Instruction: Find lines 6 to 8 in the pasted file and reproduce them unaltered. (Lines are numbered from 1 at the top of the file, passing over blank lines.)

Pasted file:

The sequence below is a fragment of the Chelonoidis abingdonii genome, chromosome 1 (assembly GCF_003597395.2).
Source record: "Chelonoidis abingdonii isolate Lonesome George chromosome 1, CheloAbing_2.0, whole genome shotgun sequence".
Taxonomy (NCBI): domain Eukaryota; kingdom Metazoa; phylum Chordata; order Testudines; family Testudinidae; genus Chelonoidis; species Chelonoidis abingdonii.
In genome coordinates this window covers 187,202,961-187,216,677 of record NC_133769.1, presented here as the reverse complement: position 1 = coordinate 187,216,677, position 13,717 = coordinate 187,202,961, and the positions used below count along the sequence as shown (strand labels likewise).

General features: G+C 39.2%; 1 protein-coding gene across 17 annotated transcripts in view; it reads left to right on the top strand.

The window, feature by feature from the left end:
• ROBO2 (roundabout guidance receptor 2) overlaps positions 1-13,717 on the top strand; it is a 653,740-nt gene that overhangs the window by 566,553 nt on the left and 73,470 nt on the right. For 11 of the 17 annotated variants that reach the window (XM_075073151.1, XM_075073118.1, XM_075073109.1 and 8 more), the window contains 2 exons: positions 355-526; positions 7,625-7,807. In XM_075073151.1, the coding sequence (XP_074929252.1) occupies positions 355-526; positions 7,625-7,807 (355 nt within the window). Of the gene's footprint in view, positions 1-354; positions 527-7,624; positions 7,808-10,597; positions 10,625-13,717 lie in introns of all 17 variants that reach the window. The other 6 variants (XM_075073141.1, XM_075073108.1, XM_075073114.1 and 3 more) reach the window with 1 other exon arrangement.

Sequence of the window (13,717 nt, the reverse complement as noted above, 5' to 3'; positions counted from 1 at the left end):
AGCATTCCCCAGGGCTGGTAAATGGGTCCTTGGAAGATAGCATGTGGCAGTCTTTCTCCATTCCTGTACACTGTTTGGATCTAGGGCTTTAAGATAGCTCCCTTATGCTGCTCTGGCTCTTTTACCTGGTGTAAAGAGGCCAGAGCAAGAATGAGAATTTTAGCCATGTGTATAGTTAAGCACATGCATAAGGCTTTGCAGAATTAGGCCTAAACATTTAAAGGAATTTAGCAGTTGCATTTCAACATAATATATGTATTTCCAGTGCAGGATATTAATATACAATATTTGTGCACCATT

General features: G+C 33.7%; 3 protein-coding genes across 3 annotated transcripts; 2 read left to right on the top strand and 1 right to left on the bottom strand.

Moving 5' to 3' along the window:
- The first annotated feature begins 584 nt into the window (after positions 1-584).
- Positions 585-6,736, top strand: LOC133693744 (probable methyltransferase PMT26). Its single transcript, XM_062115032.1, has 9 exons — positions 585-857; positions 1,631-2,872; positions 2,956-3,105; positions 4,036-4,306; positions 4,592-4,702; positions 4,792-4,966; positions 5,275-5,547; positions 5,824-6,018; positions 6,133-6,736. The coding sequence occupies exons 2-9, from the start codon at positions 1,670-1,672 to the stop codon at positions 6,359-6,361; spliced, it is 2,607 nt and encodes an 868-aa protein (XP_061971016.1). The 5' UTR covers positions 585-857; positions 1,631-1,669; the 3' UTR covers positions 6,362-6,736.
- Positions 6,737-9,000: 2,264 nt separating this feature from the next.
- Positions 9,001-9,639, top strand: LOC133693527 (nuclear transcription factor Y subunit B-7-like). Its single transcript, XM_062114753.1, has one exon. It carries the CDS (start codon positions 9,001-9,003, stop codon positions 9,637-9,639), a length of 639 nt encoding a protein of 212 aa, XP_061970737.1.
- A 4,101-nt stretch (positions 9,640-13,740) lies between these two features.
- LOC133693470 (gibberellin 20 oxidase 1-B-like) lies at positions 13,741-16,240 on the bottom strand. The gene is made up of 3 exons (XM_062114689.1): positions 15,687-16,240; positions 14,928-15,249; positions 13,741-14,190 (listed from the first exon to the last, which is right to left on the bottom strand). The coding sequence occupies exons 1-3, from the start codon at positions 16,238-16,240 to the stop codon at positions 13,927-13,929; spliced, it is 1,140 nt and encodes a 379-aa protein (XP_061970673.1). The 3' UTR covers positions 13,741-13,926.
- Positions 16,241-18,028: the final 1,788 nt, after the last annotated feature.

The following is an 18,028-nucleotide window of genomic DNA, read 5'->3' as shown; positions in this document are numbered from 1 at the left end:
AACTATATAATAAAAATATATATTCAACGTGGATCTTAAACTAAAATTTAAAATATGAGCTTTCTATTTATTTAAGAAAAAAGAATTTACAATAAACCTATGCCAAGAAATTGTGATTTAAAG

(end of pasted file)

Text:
The window, feature by feature from the left end:
• ROBO2 (roundabout guidance receptor 2) overlaps positions 1-13,717 on the top strand; it is a 653,740-nt gene that overhangs the window by 566,553 nt on the left and 73,470 nt on the right. For 11 of the 17 annotated variants that reach the window (XM_075073151.1, XM_075073118.1, XM_075073109.1 and 8 more), the window contains 2 exons: positions 355-526; positions 7,625-7,807. In XM_075073151.1, the coding sequence (XP_074929252.1) occupies positions 355-526; positions 7,625-7,807 (355 nt within the window). Of the gene's footprint in view, positions 1-354; positions 527-7,624; positions 7,808-10,597; positions 10,625-13,717 lie in introns of all 17 variants that reach the window. The other 6 variants (XM_075073141.1, XM_075073108.1, XM_075073114.1 and 3 more) reach the window with 1 other exon arrangement.

Sequence of the window (13,717 nt, the reverse complement as noted above, 5' to 3'; positions counted from 1 at the left end):